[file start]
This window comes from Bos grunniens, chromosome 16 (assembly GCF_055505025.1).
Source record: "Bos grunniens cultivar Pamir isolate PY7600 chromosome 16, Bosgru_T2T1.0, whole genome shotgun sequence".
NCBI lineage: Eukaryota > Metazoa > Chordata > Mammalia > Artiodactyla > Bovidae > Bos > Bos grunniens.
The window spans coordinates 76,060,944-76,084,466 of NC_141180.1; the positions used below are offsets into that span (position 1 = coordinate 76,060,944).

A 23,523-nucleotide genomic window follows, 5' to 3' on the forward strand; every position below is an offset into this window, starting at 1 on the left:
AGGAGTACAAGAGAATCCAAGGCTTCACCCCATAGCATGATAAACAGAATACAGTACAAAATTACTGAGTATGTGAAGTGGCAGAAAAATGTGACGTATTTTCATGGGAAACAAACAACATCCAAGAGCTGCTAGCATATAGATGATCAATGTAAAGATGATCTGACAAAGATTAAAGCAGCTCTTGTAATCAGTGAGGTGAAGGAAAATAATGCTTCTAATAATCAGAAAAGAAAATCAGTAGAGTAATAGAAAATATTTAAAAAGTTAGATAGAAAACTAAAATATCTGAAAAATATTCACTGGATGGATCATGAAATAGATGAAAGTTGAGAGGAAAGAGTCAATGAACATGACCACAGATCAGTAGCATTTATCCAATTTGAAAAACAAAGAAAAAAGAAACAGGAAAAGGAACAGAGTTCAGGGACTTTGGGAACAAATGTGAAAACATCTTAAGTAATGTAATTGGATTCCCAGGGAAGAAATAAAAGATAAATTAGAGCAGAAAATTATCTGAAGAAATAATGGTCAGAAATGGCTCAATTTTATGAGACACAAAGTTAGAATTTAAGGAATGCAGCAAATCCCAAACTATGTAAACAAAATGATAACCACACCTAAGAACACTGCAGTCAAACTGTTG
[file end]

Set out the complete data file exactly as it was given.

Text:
This window comes from Bos grunniens, chromosome 16 (assembly GCF_055505025.1).
Source record: "Bos grunniens cultivar Pamir isolate PY7600 chromosome 16, Bosgru_T2T1.0, whole genome shotgun sequence".
NCBI lineage: Eukaryota > Metazoa > Chordata > Mammalia > Artiodactyla > Bovidae > Bos > Bos grunniens.
The window spans coordinates 76,060,944-76,084,466 of NC_141180.1; the positions used below are offsets into that span (position 1 = coordinate 76,060,944).

A 23,523-nucleotide genomic window follows, 5' to 3' on the forward strand; every position below is an offset into this window, starting at 1 on the left:
AGGAGTACAAGAGAATCCAAGGCTTCACCCCATAGCATGATAAACAGAATACAGTACAAAATTACTGAGTATGTGAAGTGGCAGAAAAATGTGACGTATTTTCATGGGAAACAAACAACATCCAAGAGCTGCTAGCATATAGATGATCAATGTAAAGATGATCTGACAAAGATTAAAGCAGCTCTTGTAATCAGTGAGGTGAAGGAAAATAATGCTTCTAATAATCAGAAAAGAAAATCAGTAGAGTAATAGAAAATATTTAAAAAGTTAGATAGAAAACTAAAATATCTGAAAAATATTCACTGGATGGATCATGAAATAGATGAAAGTTGAGAGGAAAGAGTCAATGAACATGACCACAGATCAGTAGCATTTATCCAATTTGAAAAACAAAGAAAAAAGAAACAGGAAAAGGAACAGAGTTCAGGGACTTTGGGAACAAATGTGAAAACATCTTAAGTAATGTAATTGGATTCCCAGGGAAGAAATAAAAGATAAATTAGAGCAGAAAATTATCTGAAGAAATAATGGTCAGAAATGGCTCAATTTTATGAGACACAAAGTTAGAATTTAAGGAATGCAGCAAATCCCAAACTATGTAAACAAAATGATAACCACACCTAAGAACACTGCAGTCAAACTGTTG